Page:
Historically, the series has been looked at as a last hurrah for that Yankees club who had built on decades upon decades of success. Mantle had won seven World Series titles beginning in 1951. His last came in 1962. He did not appear in another World Series following the '64. In fact, he hung up the cleats at the end of the '68 campaign, and the Yankees did not make it back to the Fall Classic until 1976. That run in 1964 made Bob Gibson's name known in every household across America. He was already making a name for himself before that World Series before that title run, but after it came his name was splashed across the headlines of every major newspaper in the country. His legendary tale was just beginning, and it helped make the Cardinals one of the best clubs in the National League during the latter half of the decade.
There would be immediate changes in management, as Johnny Keane resigned the next day. He ended up taking Yogi Berra's job in New York. Through the years I have read that it was big surprise, and it may have been. However, speculation was rampant during the World Series that Keane would be leaving St. Louis, and Gussie had to at least have some idea that the Cardinals skipper might be on his way out. Keane was not happy with the way things went with Devine, and there were rumors that Leo Durocher had already been tabbed the next Cardinals manager before the historic run had take place. Keane scoffed at the offer Gussie made him at season's end, and when the World Series was over he would not let the Cardinals owner make another offer. He was done. He did not let it turn into a distraction during that run to glory, which is something that makes me have a great respect for him. Keane did a masterful job of managing during that group of men. The speculation after Game 7 was that he was going to managing the Pirates. Nobody thought it would be the Yankees, considering Berra had just skippered them to a pennant winning season. However, the bar was set higher than a pennant in New York, and someone in that front office thought Keane would be able to reach that bar. After just two years in the Bronx his days as a skipper were over, and a year after that he passed away just a month after taking a job with the Angels as a scout.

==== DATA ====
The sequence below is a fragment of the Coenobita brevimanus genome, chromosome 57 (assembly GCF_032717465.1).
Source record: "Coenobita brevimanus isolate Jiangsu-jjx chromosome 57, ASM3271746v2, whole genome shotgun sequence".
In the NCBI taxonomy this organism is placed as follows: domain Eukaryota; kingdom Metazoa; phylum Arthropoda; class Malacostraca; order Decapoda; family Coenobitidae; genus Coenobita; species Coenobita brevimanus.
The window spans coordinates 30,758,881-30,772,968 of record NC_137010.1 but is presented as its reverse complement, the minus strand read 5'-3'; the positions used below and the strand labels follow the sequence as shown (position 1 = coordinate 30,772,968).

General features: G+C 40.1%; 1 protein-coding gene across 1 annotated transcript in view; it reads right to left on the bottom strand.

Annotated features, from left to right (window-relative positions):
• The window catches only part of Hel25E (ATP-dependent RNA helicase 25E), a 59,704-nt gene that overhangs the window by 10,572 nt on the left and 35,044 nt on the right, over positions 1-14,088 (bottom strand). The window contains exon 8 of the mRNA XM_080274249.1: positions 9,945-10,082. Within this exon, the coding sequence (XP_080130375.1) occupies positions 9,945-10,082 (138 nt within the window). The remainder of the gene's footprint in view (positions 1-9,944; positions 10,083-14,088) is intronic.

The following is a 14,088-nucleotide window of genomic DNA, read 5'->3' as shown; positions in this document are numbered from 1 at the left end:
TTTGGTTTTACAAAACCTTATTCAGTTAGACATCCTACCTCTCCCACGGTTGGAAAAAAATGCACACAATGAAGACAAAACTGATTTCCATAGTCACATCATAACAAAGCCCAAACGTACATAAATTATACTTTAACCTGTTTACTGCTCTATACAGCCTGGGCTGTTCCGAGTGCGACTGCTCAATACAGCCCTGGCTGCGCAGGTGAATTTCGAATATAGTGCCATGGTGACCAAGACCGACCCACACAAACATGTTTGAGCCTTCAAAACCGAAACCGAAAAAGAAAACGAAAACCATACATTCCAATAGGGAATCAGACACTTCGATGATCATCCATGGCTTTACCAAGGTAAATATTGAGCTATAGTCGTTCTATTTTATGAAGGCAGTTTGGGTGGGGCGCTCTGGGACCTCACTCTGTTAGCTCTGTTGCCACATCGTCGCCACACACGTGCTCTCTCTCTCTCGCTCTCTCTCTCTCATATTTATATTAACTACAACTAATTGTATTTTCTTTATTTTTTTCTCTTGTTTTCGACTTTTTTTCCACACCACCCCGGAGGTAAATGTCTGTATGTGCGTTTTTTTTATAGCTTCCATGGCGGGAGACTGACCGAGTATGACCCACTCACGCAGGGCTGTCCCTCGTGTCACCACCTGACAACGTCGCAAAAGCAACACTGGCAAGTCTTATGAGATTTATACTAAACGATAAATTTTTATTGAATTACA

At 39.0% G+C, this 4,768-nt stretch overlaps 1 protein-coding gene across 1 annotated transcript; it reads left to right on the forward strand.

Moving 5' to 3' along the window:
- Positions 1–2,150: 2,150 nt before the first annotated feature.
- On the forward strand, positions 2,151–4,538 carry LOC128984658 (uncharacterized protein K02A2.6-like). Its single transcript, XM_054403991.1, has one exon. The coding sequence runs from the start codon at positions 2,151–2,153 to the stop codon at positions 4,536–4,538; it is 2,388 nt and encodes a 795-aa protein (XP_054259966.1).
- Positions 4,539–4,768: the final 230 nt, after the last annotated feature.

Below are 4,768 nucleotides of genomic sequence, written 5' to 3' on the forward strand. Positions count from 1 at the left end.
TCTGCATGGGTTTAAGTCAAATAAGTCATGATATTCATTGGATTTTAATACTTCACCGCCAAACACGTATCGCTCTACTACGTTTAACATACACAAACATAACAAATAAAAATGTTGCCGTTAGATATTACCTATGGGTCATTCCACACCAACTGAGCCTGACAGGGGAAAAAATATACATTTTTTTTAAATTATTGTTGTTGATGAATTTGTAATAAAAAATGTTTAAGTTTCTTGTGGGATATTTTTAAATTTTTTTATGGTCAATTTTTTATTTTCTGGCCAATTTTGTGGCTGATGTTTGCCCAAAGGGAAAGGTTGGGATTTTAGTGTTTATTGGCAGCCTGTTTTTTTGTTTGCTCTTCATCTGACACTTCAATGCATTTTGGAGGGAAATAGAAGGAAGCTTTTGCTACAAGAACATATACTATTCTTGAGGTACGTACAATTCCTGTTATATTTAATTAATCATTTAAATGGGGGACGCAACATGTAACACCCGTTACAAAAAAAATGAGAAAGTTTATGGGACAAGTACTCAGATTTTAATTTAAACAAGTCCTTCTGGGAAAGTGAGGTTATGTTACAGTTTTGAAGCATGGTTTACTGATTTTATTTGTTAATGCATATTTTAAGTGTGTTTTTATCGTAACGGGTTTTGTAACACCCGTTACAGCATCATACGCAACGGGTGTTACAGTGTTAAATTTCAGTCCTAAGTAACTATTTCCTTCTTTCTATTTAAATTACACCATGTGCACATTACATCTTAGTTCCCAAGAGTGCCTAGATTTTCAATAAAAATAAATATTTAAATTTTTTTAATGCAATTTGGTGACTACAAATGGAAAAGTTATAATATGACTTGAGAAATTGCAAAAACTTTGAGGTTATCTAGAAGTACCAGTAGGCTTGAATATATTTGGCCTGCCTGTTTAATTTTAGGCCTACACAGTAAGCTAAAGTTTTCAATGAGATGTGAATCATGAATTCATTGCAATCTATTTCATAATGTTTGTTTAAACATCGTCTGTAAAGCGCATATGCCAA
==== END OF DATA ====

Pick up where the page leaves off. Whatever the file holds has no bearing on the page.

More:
Devine went onto win Executive of the Year after building the club that took the flag, then went
onto build a foundation that would evolve into the Miracle Mets in 1969. Coincidentally, he was back with the Cardinals following the Championship run in '67. Seems he never enjoyed the fruits of his labor the way he deserved to. He served as the Cardinals GM from '68 to '78, and after a brief stint with the football Cardinals he returned to the baseball Cardinals as a special adviser. A lifelong St. Louisan, Bing Devine's name is one of many names that each every Cardinals fan should know.
The sudden departure of Keane opened a door, and it was not Leo Durocher that walked through It was Red Schoendienst, and he was at the helm when they took the top prize just three years later. He managed the team until 1976, and has been with the team in some capacity ever since, which included two other stints as skipper. In my opinion St. Louis has many treasures, and Schoendienst is one of them.
I will be taking a break from the daily posts. I hope that all of those who have spent the time to read these have enjoyed them. I know that I have enjoyed writing them. This has been a fun season, and I feel blessed to know that as a Cardinals fan our postseason continues later today. Win or lose I will always be a proud fan of the St. Louis Cardinals.